But the potential benefits of the law are slight, and dubious at best. It turns out, for example, there were armed students at Umpqua Community College in Oregon on the day of its shooting last fall. Their presence did not deter the attack, nor did they halt it; the students wisely decided not to jump into the fray for fear it would compound the mayhem.
By contrast, campus carry’s potential for harm is quite real. Its principal threat is less than obvious, however; its impact may not be physically manifest at all. I’m counting its cost in terms of what is lost in the classroom—and it is a loss that may be deeply damaging to the country’s democracy.
This can be gleaned from the faculty concerns at the University of Houston. In short, they argued that guns in the classroom pose an intolerable threat to free speech. It’s unclear whether campus carry does and will in fact undermine the freedom of expression, but if there’s one place in society where the citizenry must not tolerate such threats, it’s the college classroom. The college classroom is meant to be a special space where all manner of ideas are aired, considered, and debated, and differences negotiated—through speech and argument—with no fear of violent recrimination, no fear of inciting angry students to draw their guns.
In my philosophy and politics classes, for example, I—like peers in my field—routinely broach contentious issues: topics such as structural racism, abortion, and gun rights (the most contentious of them all). Few young adults have put significant thought into these kinds of issues; they must experiment with them to understand them properly and deeply, and to develop mature and critical views. It’s important to ensure that students feel free to explore their thoughts and express them—frankly—so they can experiment and develop. They must feel free to push their intellectual limits, and entertain lines of argument that are controversial, probably offensive to some.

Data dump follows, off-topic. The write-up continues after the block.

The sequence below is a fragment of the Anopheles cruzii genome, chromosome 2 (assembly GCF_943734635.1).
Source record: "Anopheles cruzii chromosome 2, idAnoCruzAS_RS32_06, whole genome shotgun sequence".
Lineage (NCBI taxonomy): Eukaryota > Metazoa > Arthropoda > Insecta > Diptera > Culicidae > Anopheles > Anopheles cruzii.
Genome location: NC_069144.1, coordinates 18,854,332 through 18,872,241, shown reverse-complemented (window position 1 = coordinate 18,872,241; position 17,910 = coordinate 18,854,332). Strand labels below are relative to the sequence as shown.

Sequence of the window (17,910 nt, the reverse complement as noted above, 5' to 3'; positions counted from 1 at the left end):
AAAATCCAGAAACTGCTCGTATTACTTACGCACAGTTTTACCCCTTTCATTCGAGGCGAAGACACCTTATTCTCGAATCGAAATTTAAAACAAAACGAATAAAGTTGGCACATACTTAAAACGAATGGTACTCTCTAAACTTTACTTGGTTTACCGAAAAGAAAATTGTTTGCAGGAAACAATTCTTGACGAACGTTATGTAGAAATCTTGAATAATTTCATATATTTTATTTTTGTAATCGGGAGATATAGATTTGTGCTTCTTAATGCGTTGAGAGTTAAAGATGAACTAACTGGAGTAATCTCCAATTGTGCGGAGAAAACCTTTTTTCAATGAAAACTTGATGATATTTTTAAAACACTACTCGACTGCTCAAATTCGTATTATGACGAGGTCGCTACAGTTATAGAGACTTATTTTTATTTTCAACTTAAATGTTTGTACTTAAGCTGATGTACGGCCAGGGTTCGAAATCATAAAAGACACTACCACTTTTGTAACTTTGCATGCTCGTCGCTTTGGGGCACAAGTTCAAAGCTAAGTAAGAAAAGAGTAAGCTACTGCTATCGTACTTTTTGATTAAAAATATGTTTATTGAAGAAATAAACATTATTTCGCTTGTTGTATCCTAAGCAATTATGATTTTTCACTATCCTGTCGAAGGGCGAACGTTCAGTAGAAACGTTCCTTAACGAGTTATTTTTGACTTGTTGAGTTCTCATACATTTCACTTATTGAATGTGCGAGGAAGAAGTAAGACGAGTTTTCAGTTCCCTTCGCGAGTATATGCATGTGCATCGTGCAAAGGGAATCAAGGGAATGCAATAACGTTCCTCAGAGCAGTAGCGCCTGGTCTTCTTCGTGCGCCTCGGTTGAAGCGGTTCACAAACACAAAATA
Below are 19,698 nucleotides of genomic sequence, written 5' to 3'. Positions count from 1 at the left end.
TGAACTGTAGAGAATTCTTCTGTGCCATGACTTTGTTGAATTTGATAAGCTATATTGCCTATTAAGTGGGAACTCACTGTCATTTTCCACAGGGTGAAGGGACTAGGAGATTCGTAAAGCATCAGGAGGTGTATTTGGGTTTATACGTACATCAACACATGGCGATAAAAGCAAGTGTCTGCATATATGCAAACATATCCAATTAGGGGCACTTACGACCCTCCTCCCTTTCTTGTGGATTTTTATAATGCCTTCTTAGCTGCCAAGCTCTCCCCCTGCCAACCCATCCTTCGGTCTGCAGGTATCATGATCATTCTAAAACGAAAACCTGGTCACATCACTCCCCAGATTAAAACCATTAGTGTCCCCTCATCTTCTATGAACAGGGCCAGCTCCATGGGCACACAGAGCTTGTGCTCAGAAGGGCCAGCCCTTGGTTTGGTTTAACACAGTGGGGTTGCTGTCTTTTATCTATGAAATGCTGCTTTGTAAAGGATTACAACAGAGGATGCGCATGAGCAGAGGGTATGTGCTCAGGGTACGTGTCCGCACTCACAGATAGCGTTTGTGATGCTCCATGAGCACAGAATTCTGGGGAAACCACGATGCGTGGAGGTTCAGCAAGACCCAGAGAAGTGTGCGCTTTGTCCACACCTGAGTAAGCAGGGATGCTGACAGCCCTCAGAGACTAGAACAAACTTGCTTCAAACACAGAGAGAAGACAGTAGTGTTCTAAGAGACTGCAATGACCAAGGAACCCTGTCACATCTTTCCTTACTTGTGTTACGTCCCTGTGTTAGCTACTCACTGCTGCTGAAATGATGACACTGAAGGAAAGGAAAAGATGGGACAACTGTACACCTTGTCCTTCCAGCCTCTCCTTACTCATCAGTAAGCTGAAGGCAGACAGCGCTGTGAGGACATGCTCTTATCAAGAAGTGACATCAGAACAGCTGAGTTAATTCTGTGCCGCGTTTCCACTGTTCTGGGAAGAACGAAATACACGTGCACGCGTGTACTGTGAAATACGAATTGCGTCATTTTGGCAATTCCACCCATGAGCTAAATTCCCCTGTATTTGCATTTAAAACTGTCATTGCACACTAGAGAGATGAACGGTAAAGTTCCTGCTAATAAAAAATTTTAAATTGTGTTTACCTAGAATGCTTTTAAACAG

It is a goal, an often elusive ideal, that the college classroom be that space where the circulation and contest of ideas are freewheeling and dynamic, as ideas are subjected to the close inspection of logic, and measured in the light of history and personal experience. This can—and many will say should—be a raucous affair on occasion.
It seems that campus carry stands opposed to these pedagogical goals. Will guns encourage speech and invite people to discussion and debate in the classroom? The reality could be quite to the contrary: Guns could have a chastening effect. If students suspect that neighbors in the classroom may be armed, this may make them less inclined to engage them in frank and open discussion, on potentially uncomfortable or challenging topics. Guns speak; they send a message, which, gun owners and gun rights advocates readily admit, is something like this: Don’t mess with me—be careful—I am armed; I know how to use my weapon, and am prepared to do so if need be. Thanks to Stand Your Ground, they may draw their weapons on merely perceived threats.